Drawing from contemporary goal perspective theories of achievement motivation, this investigation had as its primary purpose to determine the relationship of perceived motivational climate to intrinsic motivation and attributional beliefs in a sport setting. This study also examined the degree to which the dependent variables of interest are a function of situational goal structure, dispositional goal orientations, or both. Subjects, 105 male basketball players from nine varsity high school teams, were requested to complete the four instruments. Results indicated that the Perceived Motivational Climate in Sport Questionnaire was comprised of two valid and reliable subscales, the Mastery and Performance Climate scales. Perceptions of a mastery-oriented climate positively related to reported enjoyment and the belief that effort leads to achievement. Perceptions of a performance-oriented climate were associated with the view that superior ability causes success. In general, indices of intrinsic motivation and attributional beliefs were best predicted by dispositional goal orientation.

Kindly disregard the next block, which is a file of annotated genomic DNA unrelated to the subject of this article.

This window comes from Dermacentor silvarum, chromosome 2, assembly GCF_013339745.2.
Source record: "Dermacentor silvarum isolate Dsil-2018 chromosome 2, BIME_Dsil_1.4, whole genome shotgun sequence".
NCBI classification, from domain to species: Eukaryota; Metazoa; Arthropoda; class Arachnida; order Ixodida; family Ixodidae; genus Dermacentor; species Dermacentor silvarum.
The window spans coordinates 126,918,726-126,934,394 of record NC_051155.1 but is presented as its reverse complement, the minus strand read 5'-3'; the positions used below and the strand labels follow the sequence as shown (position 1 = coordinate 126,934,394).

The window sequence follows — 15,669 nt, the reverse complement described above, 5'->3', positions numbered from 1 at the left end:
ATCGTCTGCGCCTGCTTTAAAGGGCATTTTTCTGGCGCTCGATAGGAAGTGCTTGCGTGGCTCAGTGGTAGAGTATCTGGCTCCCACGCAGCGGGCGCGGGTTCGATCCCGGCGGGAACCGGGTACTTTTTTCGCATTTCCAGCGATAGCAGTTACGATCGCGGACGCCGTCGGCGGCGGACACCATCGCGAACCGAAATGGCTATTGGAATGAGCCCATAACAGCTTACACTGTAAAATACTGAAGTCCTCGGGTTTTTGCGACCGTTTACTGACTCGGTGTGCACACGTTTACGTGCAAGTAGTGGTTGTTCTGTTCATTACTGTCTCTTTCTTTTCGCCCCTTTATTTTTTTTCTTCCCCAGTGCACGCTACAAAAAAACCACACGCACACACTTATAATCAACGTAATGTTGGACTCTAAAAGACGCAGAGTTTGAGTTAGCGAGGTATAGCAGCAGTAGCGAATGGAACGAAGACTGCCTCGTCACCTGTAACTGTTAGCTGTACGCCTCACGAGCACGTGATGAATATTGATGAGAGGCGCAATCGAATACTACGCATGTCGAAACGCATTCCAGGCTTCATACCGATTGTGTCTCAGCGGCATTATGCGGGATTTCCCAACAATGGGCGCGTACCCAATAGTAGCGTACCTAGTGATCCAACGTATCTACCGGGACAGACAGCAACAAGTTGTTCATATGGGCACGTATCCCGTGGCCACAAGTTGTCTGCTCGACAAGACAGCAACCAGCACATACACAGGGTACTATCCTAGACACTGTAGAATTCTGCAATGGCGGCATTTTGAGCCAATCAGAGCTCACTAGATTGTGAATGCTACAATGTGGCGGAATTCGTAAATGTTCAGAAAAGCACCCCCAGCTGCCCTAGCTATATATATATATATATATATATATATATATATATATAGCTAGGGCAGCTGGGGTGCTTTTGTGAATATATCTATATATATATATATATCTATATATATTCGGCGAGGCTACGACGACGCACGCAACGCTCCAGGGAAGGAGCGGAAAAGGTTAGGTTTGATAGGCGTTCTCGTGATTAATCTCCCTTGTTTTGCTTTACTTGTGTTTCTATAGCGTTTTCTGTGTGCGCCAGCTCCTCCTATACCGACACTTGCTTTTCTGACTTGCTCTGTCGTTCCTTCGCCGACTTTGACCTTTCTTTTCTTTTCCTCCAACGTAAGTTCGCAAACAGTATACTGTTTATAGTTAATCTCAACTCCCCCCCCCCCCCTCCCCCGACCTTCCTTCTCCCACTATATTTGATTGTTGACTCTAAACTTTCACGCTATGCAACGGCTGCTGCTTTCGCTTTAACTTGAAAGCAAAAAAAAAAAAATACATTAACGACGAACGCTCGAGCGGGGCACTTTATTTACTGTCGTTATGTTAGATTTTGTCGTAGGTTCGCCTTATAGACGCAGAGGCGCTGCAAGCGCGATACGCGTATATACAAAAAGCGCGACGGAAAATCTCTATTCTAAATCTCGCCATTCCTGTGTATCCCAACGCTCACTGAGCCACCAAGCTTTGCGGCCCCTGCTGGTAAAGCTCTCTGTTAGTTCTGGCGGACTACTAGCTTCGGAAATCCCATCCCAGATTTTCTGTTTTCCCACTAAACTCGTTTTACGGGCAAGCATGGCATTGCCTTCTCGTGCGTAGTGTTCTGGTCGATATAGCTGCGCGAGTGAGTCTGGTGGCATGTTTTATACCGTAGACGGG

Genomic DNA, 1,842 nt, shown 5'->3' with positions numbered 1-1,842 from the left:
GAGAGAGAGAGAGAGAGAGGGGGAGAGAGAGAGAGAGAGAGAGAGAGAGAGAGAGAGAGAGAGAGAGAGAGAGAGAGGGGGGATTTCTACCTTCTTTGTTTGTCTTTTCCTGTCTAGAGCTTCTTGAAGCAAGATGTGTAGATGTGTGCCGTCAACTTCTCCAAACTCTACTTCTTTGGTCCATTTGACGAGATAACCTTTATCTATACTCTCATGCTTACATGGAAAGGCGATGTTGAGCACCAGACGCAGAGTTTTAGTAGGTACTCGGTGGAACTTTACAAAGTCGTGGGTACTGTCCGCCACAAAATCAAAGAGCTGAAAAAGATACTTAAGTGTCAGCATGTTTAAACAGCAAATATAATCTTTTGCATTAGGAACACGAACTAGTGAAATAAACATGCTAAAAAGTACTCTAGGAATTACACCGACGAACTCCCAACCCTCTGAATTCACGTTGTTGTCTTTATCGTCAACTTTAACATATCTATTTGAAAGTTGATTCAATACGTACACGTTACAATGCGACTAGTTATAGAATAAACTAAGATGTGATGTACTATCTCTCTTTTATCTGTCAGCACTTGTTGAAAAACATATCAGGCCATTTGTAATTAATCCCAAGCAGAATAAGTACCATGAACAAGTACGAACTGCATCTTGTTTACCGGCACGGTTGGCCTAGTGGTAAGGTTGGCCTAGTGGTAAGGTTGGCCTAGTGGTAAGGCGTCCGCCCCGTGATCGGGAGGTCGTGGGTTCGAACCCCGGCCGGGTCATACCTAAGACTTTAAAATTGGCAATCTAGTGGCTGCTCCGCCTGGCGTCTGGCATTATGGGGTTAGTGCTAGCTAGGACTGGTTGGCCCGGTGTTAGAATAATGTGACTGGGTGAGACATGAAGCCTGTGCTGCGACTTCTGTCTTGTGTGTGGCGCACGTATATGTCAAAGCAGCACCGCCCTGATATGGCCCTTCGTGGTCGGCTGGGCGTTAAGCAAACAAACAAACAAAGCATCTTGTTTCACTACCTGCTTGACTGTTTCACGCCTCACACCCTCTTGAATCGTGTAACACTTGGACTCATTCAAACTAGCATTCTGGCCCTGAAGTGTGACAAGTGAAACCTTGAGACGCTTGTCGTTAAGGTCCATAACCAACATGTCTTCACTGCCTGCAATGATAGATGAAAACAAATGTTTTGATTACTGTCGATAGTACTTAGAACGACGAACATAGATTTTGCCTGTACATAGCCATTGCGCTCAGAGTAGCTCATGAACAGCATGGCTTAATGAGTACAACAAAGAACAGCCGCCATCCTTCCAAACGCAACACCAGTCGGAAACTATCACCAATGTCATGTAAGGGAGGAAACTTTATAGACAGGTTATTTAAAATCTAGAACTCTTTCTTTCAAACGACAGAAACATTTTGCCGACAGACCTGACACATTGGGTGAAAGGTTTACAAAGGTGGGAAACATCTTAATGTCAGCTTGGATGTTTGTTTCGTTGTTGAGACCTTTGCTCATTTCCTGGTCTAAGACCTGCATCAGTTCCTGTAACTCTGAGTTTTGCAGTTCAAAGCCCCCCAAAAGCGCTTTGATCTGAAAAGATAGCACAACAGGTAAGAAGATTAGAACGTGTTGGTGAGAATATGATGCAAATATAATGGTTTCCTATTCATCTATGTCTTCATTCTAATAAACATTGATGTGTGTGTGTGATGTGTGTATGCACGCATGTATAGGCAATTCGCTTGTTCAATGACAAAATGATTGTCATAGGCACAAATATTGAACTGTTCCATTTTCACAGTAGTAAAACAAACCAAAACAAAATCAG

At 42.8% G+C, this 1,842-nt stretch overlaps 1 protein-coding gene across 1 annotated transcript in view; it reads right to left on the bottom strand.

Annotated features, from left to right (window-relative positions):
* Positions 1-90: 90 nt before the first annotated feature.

Anthony J. Amorose and Thelma S. Horn
The purpose of this study was to examine the relationships among athletes’ intrinsic motivation (IM), gender, scholarship status, perceptions of the number of their teammates receiving scholarships, and perceptions of their coaches’ behavior. Male and female college athletes (N = 386) from a variety of Division I sports completed a series of paper-and-pencil questionnaires. Multivariate analyses revealed that (a) scholarship athletes reported higher levels of IM than did nonscholarship athletes, (b) male athletes reported higher IM than did female athletes, and (c) perceived coaching behaviors were related to athletes’ IM. Specifically, athletes with higher IM perceived their coaches to exhibit a leadership style that emphasized training and instruction and was high in democratic behavior and low in autocratic behavior. In addition, athletes with higher levels of IM perceived that their coaches provided high frequencies of positive and informationally based feedback and low frequencies of punishment-oriented and ignoring behaviors. Results are discussed in terms of cognitive evaluation theory.